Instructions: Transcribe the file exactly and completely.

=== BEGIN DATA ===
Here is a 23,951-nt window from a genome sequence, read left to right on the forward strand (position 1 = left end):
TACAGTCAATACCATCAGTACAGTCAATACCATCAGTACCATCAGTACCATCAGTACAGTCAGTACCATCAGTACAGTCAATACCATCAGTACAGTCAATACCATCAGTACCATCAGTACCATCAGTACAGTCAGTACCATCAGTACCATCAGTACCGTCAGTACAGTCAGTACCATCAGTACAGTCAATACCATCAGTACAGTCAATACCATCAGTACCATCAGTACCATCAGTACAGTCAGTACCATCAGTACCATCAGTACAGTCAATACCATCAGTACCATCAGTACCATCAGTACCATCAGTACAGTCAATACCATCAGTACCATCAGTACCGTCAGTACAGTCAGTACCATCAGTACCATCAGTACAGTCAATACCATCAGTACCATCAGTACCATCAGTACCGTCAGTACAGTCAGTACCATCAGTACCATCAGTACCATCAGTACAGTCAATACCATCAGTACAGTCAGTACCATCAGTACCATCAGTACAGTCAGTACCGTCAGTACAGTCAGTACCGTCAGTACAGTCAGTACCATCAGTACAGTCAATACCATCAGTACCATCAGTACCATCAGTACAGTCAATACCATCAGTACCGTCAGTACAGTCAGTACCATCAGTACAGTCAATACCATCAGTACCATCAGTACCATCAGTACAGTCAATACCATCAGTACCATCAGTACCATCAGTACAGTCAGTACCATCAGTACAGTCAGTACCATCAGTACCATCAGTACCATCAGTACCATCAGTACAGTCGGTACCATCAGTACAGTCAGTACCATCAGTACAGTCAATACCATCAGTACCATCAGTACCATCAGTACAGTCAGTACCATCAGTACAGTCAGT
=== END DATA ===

Here is a 23,951-nt window from a genome sequence, read left to right on the forward strand (position 1 = left end):
TACAGTCAATACCATCAGTACAGTCAATACCATCAGTACCATCAGTACCATCAGTACAGTCAGTACCATCAGTACAGTCAATACCATCAGTACAGTCAATACCATCAGTACCATCAGTACCATCAGTACAGTCAGTACCATCAGTACCATCAGTACCGTCAGTACAGTCAGTACCATCAGTACAGTCAATACCATCAGTACAGTCAATACCATCAGTACCATCAGTACCATCAGTACAGTCAGTACCATCAGTACCATCAGTACAGTCAATACCATCAGTACCATCAGTACCATCAGTACCATCAGTACAGTCAATACCATCAGTACCATCAGTACCGTCAGTACAGTCAGTACCATCAGTACCATCAGTACAGTCAATACCATCAGTACCATCAGTACCATCAGTACCGTCAGTACAGTCAGTACCATCAGTACCATCAGTACCATCAGTACAGTCAATACCATCAGTACAGTCAGTACCATCAGTACCATCAGTACAGTCAGTACCGTCAGTACAGTCAGTACCGTCAGTACAGTCAGTACCATCAGTACAGTCAATACCATCAGTACCATCAGTACCATCAGTACAGTCAATACCATCAGTACCGTCAGTACAGTCAGTACCATCAGTACAGTCAATACCATCAGTACCATCAGTACCATCAGTACAGTCAATACCATCAGTACCATCAGTACCATCAGTACAGTCAGTACCATCAGTACAGTCAGTACCATCAGTACCATCAGTACCATCAGTACCATCAGTACAGTCGGTACCATCAGTACAGTCAGTACCATCAGTACAGTCAATACCATCAGTACCATCAGTACCATCAGTACAGTCAGTACCATCAGTACAGTCAGT